Table 1.

Clinical and epidemiological characterization of patients with congenital melanocytic nevi (n = 72).

VariableTotal sample (n = 72)
Sex     
Male  30  41.7 
Female  42  58.3 
Age (years)     
Mean ± standard deviation (range)  27.2 ± 21.9 (1.0–76)
Median (1st‒3rdquartile)  16.0 (10.3–43.7)
Phototype 
II  8.3 
III  45  62.5 
IV  16  22.2 
5.6 
VI  1.4 
Eye color     
Dark brown/black  48  67.6 
Light brown/hazel  13  18.3 
Light green  7.0 
Blue  7.0 
Skin color/ethnicity     
White  63  87.5 
Brown  9.7 
Black  2.8 
Hair color     
Black  22  30.6 
Dark/medium brown  28  38.9 
Light brown  15  20.8 
Blond  9.7 
Sunburns     
Never  33  45.8 
Once or more  39  54.2 
Use of sunscreen     
Never  6.9 
Occasionally  59  81.9 
Always/daily  11.1 
Family history of skin cancer     
No  54  75.0 
Yes  18  25.0 
Number of CMN     
More than one  12.5 
One  63  87.5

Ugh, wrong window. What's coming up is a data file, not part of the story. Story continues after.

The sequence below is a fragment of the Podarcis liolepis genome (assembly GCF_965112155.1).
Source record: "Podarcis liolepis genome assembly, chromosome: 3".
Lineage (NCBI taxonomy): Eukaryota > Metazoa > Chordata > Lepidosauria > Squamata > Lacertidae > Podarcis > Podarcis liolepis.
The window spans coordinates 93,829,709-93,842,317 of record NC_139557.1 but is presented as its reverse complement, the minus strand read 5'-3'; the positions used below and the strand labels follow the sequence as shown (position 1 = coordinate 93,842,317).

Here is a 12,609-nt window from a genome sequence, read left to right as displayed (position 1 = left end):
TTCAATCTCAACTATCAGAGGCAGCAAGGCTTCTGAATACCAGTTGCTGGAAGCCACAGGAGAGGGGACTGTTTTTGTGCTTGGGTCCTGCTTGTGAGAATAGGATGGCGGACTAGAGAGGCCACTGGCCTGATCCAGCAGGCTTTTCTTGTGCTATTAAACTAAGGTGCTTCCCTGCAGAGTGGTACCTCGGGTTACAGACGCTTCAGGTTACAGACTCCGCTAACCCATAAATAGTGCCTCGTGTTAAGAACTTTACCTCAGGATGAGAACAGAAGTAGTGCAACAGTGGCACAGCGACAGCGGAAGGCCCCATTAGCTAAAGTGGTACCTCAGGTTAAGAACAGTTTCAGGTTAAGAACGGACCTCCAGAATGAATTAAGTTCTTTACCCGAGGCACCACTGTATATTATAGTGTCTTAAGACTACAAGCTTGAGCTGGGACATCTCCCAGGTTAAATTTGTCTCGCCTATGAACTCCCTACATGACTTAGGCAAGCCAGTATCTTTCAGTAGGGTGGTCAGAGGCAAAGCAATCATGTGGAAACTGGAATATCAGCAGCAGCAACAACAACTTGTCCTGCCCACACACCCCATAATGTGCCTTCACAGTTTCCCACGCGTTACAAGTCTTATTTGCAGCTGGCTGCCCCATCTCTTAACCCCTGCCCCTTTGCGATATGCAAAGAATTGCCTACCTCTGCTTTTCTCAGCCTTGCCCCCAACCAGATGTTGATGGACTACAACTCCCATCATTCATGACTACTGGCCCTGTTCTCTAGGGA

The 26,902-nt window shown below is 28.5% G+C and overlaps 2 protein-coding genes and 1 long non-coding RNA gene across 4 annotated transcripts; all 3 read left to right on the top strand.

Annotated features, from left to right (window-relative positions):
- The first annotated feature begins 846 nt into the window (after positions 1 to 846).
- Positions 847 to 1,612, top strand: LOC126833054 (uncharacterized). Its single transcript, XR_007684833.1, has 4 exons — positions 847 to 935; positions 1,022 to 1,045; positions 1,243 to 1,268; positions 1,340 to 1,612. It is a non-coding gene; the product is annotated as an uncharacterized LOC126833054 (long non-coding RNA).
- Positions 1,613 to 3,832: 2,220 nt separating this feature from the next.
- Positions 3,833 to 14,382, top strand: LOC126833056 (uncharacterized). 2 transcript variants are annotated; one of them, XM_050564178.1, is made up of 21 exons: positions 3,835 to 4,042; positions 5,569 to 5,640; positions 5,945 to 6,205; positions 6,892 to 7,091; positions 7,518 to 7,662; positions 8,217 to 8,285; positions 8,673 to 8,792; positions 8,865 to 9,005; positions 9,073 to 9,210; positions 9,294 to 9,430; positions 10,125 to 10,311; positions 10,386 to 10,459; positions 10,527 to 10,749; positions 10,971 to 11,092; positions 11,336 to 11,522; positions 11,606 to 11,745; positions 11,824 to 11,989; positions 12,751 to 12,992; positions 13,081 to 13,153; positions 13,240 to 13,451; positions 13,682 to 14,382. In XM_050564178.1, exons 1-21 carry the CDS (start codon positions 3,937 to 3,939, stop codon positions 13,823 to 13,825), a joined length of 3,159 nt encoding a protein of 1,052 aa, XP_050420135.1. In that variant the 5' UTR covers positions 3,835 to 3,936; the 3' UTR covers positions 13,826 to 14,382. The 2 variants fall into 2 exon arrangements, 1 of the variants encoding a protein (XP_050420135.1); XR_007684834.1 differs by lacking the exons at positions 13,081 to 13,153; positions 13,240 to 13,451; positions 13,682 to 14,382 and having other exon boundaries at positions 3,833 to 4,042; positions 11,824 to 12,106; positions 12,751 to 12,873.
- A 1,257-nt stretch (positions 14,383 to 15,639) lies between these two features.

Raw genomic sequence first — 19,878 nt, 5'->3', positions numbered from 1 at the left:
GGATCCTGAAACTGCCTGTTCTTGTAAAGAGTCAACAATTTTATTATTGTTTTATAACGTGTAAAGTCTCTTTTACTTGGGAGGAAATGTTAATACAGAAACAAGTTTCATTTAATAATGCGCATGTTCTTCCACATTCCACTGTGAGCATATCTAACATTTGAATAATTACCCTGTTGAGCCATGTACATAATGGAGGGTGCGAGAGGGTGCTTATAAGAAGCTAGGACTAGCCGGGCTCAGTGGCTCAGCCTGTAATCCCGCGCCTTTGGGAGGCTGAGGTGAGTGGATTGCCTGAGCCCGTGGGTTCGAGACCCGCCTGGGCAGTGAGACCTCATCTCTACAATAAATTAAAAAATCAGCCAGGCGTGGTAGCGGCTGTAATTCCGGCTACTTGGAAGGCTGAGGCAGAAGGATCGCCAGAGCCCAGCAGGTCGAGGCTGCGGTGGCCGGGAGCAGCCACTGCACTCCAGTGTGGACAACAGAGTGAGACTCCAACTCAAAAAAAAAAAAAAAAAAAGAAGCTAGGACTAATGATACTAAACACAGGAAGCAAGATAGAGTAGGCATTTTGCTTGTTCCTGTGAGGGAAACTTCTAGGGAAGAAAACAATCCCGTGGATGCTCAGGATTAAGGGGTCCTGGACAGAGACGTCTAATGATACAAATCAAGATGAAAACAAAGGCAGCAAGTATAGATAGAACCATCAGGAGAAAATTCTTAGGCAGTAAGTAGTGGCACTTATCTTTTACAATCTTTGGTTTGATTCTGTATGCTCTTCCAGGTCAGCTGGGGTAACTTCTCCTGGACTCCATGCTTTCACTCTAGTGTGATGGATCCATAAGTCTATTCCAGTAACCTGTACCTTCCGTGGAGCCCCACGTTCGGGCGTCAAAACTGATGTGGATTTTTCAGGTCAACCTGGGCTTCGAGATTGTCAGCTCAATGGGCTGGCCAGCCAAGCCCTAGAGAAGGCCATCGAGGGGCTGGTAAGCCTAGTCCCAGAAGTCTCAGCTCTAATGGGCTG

Location of the main CMN     
Head and neck  8.5 
Trunk  33  40.3 
Extremities  37  45.1 
Gluteal region  3.7 
Inguinal region  2.4 
Classification of the main CMN     
Small  48  58.5 
Medium-sized  30  36.6 
Large/Giant  4.9 
Recent modification     
No  65  90.3 
Yes  9.7 
Histopathological evaluation     
No  68  94.4 
Yes  0.6 
Table 2.

Dermoscopic pattern of congenital melanocytic nevi (n = 82).

CharacteristicsLesions assessed only once (n = 82)Lesions with follow-up (n = 70)
BeforeAfter
pb 
Dermoscopic pattern     
Reticular  26  31.7  23  32.9  23  32.9   
Globular  14  17.1  12  17.1  12  17.1  >0.999 
Reticulo-globular  12  14.6  12.9  12.9